Ever since I heard of my dear family friend, Luke’s, passing yesterday afternoon I have been on the go. My mom told me, I cried a bit and prayed with some of my housemates, then I headed right to work where the stress of three classes’ homework for today hit me and the rest of the night was spent trying my best to focus on reading and writing, whilst juggling student inquiries at my secretarial job, a scattered brain, and waves of emotion. I woke up today and had my back-to-back classes and now I’m finally done and am free for a long weekend (I’m incredibly blessed to have Fridays off of class this semester).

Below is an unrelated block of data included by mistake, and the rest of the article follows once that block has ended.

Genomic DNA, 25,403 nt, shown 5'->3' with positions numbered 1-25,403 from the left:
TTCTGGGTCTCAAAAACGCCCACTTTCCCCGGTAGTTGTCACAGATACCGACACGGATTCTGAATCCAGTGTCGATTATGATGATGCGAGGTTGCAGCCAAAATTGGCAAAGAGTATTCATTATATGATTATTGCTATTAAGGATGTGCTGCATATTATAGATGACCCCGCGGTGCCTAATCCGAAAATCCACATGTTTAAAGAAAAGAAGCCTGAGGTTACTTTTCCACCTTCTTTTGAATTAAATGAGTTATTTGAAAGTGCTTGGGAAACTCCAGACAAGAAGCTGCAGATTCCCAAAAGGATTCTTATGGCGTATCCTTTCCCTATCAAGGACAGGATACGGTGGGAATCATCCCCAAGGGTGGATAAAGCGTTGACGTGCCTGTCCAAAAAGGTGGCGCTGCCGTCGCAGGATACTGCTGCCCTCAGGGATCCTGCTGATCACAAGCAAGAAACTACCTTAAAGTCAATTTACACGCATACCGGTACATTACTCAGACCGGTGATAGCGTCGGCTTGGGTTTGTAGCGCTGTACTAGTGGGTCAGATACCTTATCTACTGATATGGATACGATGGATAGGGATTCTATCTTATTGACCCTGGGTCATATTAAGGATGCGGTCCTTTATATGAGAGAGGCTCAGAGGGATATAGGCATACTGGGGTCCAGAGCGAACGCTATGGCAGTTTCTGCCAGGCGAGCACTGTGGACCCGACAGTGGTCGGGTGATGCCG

So now that I am free, I have time to process and write this blog. Time to really consider and bring to God whatever the heck it is I’m feeling. Luke battled a rare and aggressive cancer for two long and hard years, so naturally it is relieving to know his pain and battle is over. I think about Luke’s passing and I’m struck by the thought, “Wow, God, thank you for allowing us this opportunity to choose you in our short lifetimes. Thank you, Father, that because of Jesus we now get to come home to You when we die.” I think of the blessings, I want to dwell on the blessings and the good, I’m surrounded by lovely souls who keep reminding me of the good.